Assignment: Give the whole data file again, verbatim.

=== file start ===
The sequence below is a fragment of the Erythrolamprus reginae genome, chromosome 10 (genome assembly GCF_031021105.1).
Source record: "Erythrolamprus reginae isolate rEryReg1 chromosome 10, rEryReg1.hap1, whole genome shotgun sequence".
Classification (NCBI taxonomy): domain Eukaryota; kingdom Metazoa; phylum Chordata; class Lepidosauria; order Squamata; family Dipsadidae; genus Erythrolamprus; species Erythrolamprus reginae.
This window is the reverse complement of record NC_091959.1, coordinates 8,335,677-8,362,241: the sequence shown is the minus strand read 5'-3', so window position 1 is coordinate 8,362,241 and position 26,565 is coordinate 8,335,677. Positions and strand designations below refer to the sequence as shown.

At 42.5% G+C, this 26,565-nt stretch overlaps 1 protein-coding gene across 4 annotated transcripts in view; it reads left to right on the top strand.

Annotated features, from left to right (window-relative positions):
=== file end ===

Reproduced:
The sequence below is a fragment of the Erythrolamprus reginae genome, chromosome 10 (genome assembly GCF_031021105.1).
Source record: "Erythrolamprus reginae isolate rEryReg1 chromosome 10, rEryReg1.hap1, whole genome shotgun sequence".
Classification (NCBI taxonomy): domain Eukaryota; kingdom Metazoa; phylum Chordata; class Lepidosauria; order Squamata; family Dipsadidae; genus Erythrolamprus; species Erythrolamprus reginae.
This window is the reverse complement of record NC_091959.1, coordinates 8,335,677-8,362,241: the sequence shown is the minus strand read 5'-3', so window position 1 is coordinate 8,362,241 and position 26,565 is coordinate 8,335,677. Positions and strand designations below refer to the sequence as shown.

At 42.5% G+C, this 26,565-nt stretch overlaps 1 protein-coding gene across 4 annotated transcripts in view; it reads left to right on the top strand.

Annotated features, from left to right (window-relative positions):